The next time you want to envy those at a higher designation, you may want to reconsider a few things. Your pay package may be lesser than theirs, but atleast you may have a higher chance of getting a restful night’s sleep.
According to a latest survey managers may be getting about 19 percent lesser nightly sleep than the required amount. Almost 40 percent of the managers who were globally questioned seemed to give the credit for their sleep deprivation to the world economy. This survey was conducted by Royal Philips Electronics.
Their lack of sleep was stated to cost their respective companies millions. Approximately, these managers estimated that about 6.2 days every year seemed to get affected due to lack of sleep. For instance, this ratio of managers losing on their sleep per year may be costing their respective companies a humongous amount of productivity each manager every year.
“People lose sleep either because they cannot sleep (insomnia) or because they are not setting aside enough time for sleep – both of which can happen because of work-related stress in the current economic environment. People simply need to take sleep much more seriously,” says Dr. David White, Chief Medical Officer for Philips Home Healthcare Solutions.
Apart from this, these managers were even questioned on their awareness of the drastic effects that lack of sleep brought about. It was found that almost all of them identified the health risks associated with sleep depravity. Out of these people, only about 27 percent of them actually sought professional assistance.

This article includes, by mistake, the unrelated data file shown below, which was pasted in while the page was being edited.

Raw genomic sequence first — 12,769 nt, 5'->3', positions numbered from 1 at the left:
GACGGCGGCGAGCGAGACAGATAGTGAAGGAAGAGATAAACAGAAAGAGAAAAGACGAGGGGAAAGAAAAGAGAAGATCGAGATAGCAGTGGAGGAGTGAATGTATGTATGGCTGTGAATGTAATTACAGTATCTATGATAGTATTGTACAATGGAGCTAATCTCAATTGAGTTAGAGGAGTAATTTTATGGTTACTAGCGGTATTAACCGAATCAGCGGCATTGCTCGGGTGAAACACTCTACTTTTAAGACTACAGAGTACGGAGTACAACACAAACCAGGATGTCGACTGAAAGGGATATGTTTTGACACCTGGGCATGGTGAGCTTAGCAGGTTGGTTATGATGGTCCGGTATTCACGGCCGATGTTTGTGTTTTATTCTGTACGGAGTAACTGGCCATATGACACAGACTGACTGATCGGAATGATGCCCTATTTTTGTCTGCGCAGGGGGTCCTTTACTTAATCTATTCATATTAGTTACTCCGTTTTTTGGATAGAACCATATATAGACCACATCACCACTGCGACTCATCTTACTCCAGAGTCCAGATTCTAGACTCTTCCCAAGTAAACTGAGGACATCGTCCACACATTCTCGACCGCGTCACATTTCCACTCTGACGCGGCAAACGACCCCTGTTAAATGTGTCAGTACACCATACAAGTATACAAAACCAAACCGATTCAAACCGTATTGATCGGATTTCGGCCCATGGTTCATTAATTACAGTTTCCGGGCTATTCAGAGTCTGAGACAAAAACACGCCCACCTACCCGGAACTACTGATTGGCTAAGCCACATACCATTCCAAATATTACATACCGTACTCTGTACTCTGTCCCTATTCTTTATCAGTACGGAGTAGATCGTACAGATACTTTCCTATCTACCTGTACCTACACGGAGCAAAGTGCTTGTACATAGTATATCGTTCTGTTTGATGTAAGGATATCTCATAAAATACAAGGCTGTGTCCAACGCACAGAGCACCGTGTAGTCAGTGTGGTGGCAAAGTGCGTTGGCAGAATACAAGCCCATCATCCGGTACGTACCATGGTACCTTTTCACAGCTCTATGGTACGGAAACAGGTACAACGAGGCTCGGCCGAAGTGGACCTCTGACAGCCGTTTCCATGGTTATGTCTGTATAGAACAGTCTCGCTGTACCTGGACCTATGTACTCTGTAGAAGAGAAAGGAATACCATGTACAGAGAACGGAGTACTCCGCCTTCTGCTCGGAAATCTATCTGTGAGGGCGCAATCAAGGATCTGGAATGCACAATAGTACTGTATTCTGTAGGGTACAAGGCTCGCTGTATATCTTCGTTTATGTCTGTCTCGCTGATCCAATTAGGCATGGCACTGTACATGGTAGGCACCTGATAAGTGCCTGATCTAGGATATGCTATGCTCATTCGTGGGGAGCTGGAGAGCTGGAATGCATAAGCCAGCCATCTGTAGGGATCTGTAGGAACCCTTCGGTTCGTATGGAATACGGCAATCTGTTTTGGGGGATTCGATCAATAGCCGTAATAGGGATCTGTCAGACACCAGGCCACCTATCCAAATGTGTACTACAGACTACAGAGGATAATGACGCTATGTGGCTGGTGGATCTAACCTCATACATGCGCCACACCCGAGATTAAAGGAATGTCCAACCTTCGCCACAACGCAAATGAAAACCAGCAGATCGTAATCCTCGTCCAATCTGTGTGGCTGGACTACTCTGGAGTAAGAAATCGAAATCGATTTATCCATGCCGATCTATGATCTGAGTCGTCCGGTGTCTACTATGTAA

Dr. White further explains that, “Sleep is not optional – it is absolutely critical to people’s health. The consequences of not sleeping enough are well documented. People who do not get enough sleep can gain weight, are prone to diabetes, high blood pressure and even heart attacks. We are facing a serious healthcare problem if we do not take sleep more seriously.”
It was also observed that more than half of these managers were familiar with the curable illness of Obstructive Sleep Apnea. This is a condition which may be characterized by repeated obstruction while sleeping at night. However, surprisingly inspite of knowing that snoring could be a crucial marker for this disorder; the subjects didn’t personally perceive snoring as problematic. More so, some even felt that snoring was not a very major problem which needed a physician’s consultation.
All these findings indicate that sleep disorders may usually be under-diagnosed because people may not be able to accurately recognize these symptoms. Another observation was that people don’t usually consider these symptoms as problematic enough to acquire medical help for it.